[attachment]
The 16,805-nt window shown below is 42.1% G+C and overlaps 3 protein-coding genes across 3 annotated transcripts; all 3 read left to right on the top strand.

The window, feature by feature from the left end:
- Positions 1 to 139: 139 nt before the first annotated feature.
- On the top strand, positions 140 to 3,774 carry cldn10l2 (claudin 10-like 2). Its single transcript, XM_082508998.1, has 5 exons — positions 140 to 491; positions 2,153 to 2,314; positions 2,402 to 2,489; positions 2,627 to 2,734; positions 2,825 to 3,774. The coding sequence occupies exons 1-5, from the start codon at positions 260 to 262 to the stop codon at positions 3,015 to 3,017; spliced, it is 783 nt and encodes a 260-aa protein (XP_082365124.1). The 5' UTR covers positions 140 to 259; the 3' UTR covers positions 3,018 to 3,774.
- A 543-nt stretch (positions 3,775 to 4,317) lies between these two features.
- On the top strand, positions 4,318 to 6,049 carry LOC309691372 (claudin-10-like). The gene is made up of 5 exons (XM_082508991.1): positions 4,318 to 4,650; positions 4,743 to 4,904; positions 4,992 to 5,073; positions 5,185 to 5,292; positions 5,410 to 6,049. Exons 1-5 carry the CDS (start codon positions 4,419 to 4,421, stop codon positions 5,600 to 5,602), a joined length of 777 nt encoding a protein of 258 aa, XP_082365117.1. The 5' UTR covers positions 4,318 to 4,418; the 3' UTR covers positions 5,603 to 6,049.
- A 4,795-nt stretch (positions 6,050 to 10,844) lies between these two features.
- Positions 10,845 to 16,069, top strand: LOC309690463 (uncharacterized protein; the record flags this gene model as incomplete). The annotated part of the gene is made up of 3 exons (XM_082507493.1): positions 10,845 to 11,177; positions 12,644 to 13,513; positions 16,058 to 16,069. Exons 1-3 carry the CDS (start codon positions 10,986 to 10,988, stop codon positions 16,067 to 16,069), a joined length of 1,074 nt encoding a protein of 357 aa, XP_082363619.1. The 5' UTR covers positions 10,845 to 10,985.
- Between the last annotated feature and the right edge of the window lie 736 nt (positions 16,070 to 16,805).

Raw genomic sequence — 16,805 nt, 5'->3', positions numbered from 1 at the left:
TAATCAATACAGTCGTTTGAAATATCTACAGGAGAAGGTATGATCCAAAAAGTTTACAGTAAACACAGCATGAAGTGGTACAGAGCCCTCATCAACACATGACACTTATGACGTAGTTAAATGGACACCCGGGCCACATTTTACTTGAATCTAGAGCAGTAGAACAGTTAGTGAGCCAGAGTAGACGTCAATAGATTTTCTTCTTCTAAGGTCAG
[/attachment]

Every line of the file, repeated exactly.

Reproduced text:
The 16,805-nt window shown below is 42.1% G+C and overlaps 3 protein-coding genes across 3 annotated transcripts; all 3 read left to right on the top strand.

The window, feature by feature from the left end:
- Positions 1 to 139: 139 nt before the first annotated feature.
- On the top strand, positions 140 to 3,774 carry cldn10l2 (claudin 10-like 2). Its single transcript, XM_082508998.1, has 5 exons — positions 140 to 491; positions 2,153 to 2,314; positions 2,402 to 2,489; positions 2,627 to 2,734; positions 2,825 to 3,774. The coding sequence occupies exons 1-5, from the start codon at positions 260 to 262 to the stop codon at positions 3,015 to 3,017; spliced, it is 783 nt and encodes a 260-aa protein (XP_082365124.1). The 5' UTR covers positions 140 to 259; the 3' UTR covers positions 3,018 to 3,774.
- A 543-nt stretch (positions 3,775 to 4,317) lies between these two features.
- On the top strand, positions 4,318 to 6,049 carry LOC309691372 (claudin-10-like). The gene is made up of 5 exons (XM_082508991.1): positions 4,318 to 4,650; positions 4,743 to 4,904; positions 4,992 to 5,073; positions 5,185 to 5,292; positions 5,410 to 6,049. Exons 1-5 carry the CDS (start codon positions 4,419 to 4,421, stop codon positions 5,600 to 5,602), a joined length of 777 nt encoding a protein of 258 aa, XP_082365117.1. The 5' UTR covers positions 4,318 to 4,418; the 3' UTR covers positions 5,603 to 6,049.
- A 4,795-nt stretch (positions 6,050 to 10,844) lies between these two features.
- Positions 10,845 to 16,069, top strand: LOC309690463 (uncharacterized protein; the record flags this gene model as incomplete). The annotated part of the gene is made up of 3 exons (XM_082507493.1): positions 10,845 to 11,177; positions 12,644 to 13,513; positions 16,058 to 16,069. Exons 1-3 carry the CDS (start codon positions 10,986 to 10,988, stop codon positions 16,067 to 16,069), a joined length of 1,074 nt encoding a protein of 357 aa, XP_082363619.1. The 5' UTR covers positions 10,845 to 10,985.
- Between the last annotated feature and the right edge of the window lie 736 nt (positions 16,070 to 16,805).

Raw genomic sequence — 16,805 nt, 5'->3', positions numbered from 1 at the left:
TAATCAATACAGTCGTTTGAAATATCTACAGGAGAAGGTATGATCCAAAAAGTTTACAGTAAACACAGCATGAAGTGGTACAGAGCCCTCATCAACACATGACACTTATGACGTAGTTAAATGGACACCCGGGCCACATTTTACTTGAATCTAGAGCAGTAGAACAGTTAGTGAGCCAGAGTAGACGTCAATAGATTTTCTTCTTCTAAGGTCAG